What could be done to adopt our own monastic option? What if a small band of monastic individuals made a pact to write letters periodically, possibly once per month to one another? I’ve heard of others who have done similar things. We could return to mailing articles to one another, cut from newspapers, or copied from a magazine, much the way these things happened before people began incessantly forwarding links.


Technology has resulted in a truncated style of communication. The nature of technology lies in its ability to reduce all things to a binary function—the number one, or a zero. This makes communication, and in particular, correspondence, transactional vs. remaining relational.

Most human beings have a gregarious side. Our evolution has incorporated storytelling and narrative as part of our development. Anthropologists have discovered remnants of early communication involving elements of stories, even if these were just pictures on the wall of a cave.

Writing letters has been man’s preferred method of communication, at least since the invention of paper. Historians have been able to piece together the lives, and develop portraits of important men (and women) primarily by sorting through their letters and correspondence. David McCullough’s delightful book on the life of John Adams relied heavily on Adams’ letters, back and forth between Adams and his wife Abigail, with Thomas Jefferson, and other historical figures that are now revered, who happened to be contemporaries of Adams.

I don’t know what will happen to history and those men and women living during our current epoch, a period of emails, Facebook wall postings, and Twitter. Will it be possible to reconstruct a life 100 years out into the future, if nothing tangible remains? What kind of archiving of email correspondence is taking place? If an ISP has records of your communication today, what happens 25, 50, or 100 years out, given the possibility of mergers, acquisitions, or the disappearance of the ISP, displaced by some newer, more effective communications platform?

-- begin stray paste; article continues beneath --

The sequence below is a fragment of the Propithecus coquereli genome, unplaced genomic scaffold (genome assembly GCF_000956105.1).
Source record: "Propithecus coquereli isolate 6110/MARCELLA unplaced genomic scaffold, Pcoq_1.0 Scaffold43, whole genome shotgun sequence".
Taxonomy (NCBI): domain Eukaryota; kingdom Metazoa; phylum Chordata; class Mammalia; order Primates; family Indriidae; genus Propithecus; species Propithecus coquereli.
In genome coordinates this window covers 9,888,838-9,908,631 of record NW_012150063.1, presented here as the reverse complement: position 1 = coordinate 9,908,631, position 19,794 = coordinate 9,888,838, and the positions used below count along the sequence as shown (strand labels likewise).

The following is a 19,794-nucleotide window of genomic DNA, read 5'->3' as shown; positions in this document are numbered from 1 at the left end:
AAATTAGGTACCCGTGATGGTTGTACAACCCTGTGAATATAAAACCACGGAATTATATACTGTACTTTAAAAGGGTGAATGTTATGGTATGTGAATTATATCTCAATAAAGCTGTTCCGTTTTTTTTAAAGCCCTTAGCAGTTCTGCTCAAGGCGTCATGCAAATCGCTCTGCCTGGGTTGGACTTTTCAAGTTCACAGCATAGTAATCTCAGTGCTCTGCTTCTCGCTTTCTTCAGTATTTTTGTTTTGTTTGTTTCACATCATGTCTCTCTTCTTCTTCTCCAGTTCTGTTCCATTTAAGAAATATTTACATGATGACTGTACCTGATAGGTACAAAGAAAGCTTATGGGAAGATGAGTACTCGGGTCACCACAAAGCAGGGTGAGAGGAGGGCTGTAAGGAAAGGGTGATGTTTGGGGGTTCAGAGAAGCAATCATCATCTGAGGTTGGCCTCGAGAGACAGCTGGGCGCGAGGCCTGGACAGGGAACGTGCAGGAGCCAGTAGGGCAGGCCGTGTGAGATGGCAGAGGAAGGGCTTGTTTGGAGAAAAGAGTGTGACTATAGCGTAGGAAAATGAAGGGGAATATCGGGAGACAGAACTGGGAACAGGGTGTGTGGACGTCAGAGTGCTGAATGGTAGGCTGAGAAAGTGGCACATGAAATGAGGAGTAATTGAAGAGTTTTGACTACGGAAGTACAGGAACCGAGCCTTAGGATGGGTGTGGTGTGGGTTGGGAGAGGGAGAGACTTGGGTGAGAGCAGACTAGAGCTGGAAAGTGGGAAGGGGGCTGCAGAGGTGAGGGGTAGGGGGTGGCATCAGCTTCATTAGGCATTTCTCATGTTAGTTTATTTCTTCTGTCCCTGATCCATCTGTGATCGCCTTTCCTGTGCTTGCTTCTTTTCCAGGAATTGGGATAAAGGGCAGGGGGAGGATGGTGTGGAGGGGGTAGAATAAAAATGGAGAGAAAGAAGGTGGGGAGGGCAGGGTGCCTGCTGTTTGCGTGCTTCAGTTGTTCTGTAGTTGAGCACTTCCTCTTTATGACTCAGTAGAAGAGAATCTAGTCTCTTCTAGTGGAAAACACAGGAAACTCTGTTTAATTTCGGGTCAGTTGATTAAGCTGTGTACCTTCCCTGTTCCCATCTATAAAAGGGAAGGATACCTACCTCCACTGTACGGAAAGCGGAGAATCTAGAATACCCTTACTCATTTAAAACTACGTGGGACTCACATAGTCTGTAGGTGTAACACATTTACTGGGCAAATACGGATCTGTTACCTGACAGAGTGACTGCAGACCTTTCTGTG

Will historians acquire an alternative means to capture people’s correspondence? What becomes of history at that point, and does anyone even give a damn about it?

I don’t want this post to devolve into a philosophical exercise. It does concern me on several different levels, however, including technology’s obvious orientation towards altering our ability to remain connected to our past. I see this as one of technology’s most serious negative implications, its ability to sever our tether to who we were.

I’ve been ruminating about what could be done to enhance Berman’s model of new monasticism, and letter writing might be an entry point to becoming a new monastic individual, or a NMI. Choosing to be a member of a small group of letter writers, sending off a letter, possibly once per month, handwritten (or not, depending on whether you still have some semblance of penmanship remaining), one or two pages in length, dispatched to a post office box, roadside mailbox, or apartment letter-box seems like an exercise worth considering. An added benefit might be the anticipation of receiving a delayed response in the form of a letter, which takes time to travel from Portland, Maine to Portland, Oregon.

One of the challenges to aging in our own time is the rapid acceleration of change. Change no longer brings improvements, like moving from ice box to refrigerator did for food storage, or the reductions in physical labor required to live, where bodies wore out by the age of 55, or 60 (hence the age of retirement being 65). Granted, even those kinds of improvements wrought by technology could bring contrary opinions about benefit. Unless you subscribe to the belief that all technology is suspect, we might agree that technology did bring improvements in quality of life. Of course, there are those like John Zerzan and others who present ideas positing contrarian views about technology and its impact on civilization. I’ve read Zerzan, Derrick Jensen, and others. Their points have some appeal, but that’s fodder for another day.

My point here is that the acceleration of change and technology’s reach, have far exceeded our capacity to regulate and set parameters for the benefit of all of us, not only the elite. I think of the reach of technology today and its impact on our ability to preserve basic privacy, if we choose. Governments around the world can track and monitor everything we do, or say, and our own vote whether to participate, or refuse, has been usurped by the onslaught of change.

Writing a letter won’t necessarily alter technology’s relentless march forward (or backward, depending on your orientation), but it might allow us a periodic reconnect with the human side.

I’d be happy to get the ball rolling by writing a letter to the first five people that send an email with your name and address. Once you receive my letter, I hope you’ll consider sending back a letter response of your own.

In my way of seeing things, this reestablishes a more human (and maybe, humane) way of interacting and communicating.

[A regular reader points out that I have no listed email, which might be a problem if you would like a personal letter. I'll use an innocuous email for obvious reasons (spam and all that other good stuff connected to "benign and altruistic" technology); here it is-- mediadrop04 (at) yahoo (dot) com, remember to replace the (at) with an @ and the (dot) with a .--Jim]